close

Вход

Забыли?

вход по аккаунту

?

Патент USA US3052621

код для вставки
Sept. 4, 1962
R. D. PIPER
3,052,611
METHOD OF PRODUCING URANIUM METAL BY ELECTROLYSIS
Filed April 25, 1961
17L
/0 x
#41
INVEN TOR.
Raye/1D. Piper
BY
KM/Q. M
?a’farlrqy
re
3,052,611
Patented Sept. 4, 1962
2
1
3,052,611
.
METHOD 0F PRODUCING URANIUM METAL
BY ELECTROLYSIS
Roger D. Piper, Des Peres, Mo., assignor, by mesne as
signments, to the United States of America as repre
sented by the United States Atomic Energy Commis
sion
Filed Apr. 25, 1961, Ser. No. 105,525
4 Claims. (Cl. 204-15)
vantages. While lithium ?uoride normally brings about
a better yield than magnesium ?uoride, the latter is less
volatile and therefore provides for a more constant com
position of the electrolyte.
A low quantity of uranium ?uoride, within the range
indicated, is preferred, because then higher current e?i
ciencies are obtained. A relatively high uranium tetra
?uoride content, on the other hand, permits the use of
a higher current density before the so-called anode effect
starts.
This anode effect is based on a decomposition of
the electrolyte and formation of a nonconduoting ?uoro
carbon ?lm on the anode which, in turn, causes interrup
metal by electrolysis and in particular by electrolysis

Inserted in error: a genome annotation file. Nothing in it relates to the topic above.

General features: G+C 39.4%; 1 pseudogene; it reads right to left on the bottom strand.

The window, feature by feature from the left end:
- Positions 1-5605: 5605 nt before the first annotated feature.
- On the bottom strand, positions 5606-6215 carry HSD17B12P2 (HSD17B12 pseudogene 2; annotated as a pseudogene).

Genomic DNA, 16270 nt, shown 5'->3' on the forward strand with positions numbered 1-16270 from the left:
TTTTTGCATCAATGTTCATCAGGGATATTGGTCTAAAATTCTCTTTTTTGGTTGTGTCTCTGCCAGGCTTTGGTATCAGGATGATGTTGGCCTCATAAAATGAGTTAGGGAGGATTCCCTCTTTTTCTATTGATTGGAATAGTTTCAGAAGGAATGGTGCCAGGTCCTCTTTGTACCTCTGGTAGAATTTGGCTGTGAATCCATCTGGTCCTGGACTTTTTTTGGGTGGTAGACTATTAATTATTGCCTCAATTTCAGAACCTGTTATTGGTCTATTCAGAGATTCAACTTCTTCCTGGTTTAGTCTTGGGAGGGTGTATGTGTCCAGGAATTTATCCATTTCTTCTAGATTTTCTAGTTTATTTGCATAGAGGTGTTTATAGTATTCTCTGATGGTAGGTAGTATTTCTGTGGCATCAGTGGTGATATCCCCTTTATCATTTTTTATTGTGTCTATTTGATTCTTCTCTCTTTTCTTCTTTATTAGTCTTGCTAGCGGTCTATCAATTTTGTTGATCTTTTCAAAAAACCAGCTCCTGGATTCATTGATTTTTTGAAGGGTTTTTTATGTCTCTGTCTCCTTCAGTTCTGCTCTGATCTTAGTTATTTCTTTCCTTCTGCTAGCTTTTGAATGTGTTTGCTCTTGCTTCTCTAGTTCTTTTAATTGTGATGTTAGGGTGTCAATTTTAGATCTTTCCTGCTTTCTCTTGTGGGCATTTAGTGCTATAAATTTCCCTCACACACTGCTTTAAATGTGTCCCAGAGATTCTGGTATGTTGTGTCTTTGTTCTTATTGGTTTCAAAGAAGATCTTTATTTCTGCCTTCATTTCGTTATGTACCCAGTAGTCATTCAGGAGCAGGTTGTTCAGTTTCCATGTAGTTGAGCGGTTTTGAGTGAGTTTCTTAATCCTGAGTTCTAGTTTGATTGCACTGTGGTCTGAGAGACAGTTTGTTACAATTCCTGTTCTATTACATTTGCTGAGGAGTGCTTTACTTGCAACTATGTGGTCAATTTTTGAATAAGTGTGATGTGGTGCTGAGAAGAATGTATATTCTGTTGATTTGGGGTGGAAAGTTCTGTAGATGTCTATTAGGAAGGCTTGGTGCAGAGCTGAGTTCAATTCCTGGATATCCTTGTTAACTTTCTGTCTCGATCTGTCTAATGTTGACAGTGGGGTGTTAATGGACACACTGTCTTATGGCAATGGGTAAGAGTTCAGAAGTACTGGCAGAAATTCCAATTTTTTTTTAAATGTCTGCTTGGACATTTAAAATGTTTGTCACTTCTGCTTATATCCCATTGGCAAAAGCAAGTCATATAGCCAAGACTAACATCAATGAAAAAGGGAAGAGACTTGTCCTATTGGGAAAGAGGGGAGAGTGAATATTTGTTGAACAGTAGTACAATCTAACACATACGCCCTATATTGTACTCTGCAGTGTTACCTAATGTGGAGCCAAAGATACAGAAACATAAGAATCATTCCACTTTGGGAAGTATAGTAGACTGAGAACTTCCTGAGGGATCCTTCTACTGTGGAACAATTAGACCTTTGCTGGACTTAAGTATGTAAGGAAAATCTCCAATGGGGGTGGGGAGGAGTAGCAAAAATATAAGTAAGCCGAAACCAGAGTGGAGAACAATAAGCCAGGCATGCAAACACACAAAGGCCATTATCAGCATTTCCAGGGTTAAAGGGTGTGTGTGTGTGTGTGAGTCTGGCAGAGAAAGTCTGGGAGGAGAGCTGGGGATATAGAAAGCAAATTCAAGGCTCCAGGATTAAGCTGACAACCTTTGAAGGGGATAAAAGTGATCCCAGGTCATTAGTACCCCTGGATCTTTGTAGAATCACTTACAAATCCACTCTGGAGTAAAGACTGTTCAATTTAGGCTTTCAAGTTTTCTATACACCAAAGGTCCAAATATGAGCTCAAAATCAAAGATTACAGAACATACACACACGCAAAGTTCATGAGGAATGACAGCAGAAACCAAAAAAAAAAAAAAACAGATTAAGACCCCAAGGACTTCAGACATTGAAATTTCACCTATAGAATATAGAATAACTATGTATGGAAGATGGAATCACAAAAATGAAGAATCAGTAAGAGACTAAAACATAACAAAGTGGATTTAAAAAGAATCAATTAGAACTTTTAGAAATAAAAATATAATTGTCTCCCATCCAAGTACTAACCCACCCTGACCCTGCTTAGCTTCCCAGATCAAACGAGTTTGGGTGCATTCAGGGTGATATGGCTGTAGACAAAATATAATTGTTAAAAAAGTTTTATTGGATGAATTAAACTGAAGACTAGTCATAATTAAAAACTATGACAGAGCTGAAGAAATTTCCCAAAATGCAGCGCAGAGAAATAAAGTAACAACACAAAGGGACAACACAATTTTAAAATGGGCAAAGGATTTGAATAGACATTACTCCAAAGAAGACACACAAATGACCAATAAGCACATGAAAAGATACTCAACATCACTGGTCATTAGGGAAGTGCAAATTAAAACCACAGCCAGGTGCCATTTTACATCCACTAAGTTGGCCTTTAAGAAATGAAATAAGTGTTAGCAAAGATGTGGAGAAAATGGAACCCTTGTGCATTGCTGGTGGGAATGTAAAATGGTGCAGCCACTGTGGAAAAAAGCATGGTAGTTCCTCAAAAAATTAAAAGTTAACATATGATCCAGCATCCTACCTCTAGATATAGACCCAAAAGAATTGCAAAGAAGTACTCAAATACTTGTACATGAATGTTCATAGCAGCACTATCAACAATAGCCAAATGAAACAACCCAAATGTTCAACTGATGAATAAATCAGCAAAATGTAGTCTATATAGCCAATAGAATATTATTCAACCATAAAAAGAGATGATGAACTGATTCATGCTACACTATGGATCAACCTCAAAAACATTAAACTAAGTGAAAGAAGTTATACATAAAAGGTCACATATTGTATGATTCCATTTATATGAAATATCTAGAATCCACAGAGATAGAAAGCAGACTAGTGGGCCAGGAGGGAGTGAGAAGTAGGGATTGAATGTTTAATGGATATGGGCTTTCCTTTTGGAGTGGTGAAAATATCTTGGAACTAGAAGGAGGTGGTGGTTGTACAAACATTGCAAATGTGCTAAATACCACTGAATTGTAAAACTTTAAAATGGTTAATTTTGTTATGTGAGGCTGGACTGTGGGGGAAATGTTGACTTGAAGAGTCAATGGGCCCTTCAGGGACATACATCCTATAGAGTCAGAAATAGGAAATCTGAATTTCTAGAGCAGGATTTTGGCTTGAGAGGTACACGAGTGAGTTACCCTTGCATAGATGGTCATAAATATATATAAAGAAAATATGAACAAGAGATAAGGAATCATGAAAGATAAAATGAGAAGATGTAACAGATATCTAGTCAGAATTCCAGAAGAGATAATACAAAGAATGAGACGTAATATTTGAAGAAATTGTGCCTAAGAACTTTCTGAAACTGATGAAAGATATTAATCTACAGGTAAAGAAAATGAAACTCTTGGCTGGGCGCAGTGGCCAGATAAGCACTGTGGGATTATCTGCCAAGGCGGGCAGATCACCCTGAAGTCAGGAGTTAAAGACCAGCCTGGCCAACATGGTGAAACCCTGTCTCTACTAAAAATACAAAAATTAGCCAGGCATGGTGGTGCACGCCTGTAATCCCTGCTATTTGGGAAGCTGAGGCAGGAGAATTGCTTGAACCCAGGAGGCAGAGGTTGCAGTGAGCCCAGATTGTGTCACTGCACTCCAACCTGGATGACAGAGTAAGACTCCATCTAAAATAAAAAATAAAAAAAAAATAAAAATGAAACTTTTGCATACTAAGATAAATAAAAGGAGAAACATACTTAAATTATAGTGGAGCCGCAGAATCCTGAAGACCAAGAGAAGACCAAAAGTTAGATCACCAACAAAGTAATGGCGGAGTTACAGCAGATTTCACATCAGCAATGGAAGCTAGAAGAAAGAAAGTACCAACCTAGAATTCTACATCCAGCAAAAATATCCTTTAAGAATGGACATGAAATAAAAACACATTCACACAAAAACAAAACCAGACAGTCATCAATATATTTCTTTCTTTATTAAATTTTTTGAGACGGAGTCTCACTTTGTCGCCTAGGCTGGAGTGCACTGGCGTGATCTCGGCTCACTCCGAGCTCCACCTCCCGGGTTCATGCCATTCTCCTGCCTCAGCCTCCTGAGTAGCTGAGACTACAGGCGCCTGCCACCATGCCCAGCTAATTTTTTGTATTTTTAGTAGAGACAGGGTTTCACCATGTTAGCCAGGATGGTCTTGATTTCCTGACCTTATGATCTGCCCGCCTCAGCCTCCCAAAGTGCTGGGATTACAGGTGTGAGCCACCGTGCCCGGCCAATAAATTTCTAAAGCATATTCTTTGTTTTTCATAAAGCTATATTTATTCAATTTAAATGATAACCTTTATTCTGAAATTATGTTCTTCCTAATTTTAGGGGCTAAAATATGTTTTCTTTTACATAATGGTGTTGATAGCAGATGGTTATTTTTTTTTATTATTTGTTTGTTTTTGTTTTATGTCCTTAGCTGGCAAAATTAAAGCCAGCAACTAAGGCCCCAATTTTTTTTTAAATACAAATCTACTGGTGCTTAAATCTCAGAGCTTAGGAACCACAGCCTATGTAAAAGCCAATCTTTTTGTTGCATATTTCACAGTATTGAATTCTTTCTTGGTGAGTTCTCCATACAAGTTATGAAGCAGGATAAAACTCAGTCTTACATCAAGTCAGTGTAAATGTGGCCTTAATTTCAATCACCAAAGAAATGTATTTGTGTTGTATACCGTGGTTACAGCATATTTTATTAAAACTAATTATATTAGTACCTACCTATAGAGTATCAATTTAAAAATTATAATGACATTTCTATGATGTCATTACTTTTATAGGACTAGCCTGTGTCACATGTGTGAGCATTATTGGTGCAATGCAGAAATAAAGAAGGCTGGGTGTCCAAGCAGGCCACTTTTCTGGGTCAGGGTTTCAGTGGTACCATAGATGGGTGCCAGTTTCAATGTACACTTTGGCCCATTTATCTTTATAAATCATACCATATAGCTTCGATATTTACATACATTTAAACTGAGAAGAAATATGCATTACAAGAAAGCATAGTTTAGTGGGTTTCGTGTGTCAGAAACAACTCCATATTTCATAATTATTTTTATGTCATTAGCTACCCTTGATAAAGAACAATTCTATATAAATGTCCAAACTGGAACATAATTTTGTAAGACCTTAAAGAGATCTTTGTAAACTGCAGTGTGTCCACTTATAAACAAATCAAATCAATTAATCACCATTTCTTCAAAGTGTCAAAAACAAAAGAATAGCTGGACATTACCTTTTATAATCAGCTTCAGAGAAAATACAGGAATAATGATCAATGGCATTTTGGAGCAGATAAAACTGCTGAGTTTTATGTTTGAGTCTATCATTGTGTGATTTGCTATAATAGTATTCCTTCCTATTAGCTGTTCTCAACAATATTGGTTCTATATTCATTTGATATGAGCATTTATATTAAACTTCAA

tion of the ‘current.
of uranium oxide using a fused electrolyte. The process
To prepare the anode, coal tar pitch, or other similar
is also applicable to the treatment of oxide—contaminated
scrap uranium for the recovery of pure uranium metal. 15 carbonaceous matter, is mixed with the uranium material
to be processed; the carbonaceous matter is best used in
Uranium oxide has ‘been electrolytically reduced here
the form of a solution; for instance, it can be dissolved in
tofore using graphite electrodes and a fused electrolyte
hot trichloroethylene; the uranium oxide is then added to
at a temperature above the melting point of uranium.
the solution formed. Powdered graphite or carbon black
However, the uranium oxide did not dissolve very well
in the electrolyte, and a great proportion of it settled at 20 can also be incorporated in addition to the coal tar pitch,
as will be described more in detail later. After a homo
the bottom of the container. Also, the presence of the
geneous mixture has been obtained, the tricholroethylene
oxide in the electrolyte interfered with the coalescence
is evaporated under stirring. The resulting powder is
of the metal formed, so that metal shot was obtained
compressed into the shape desired for the electrodes, using
rather than the massive piece of metal desired.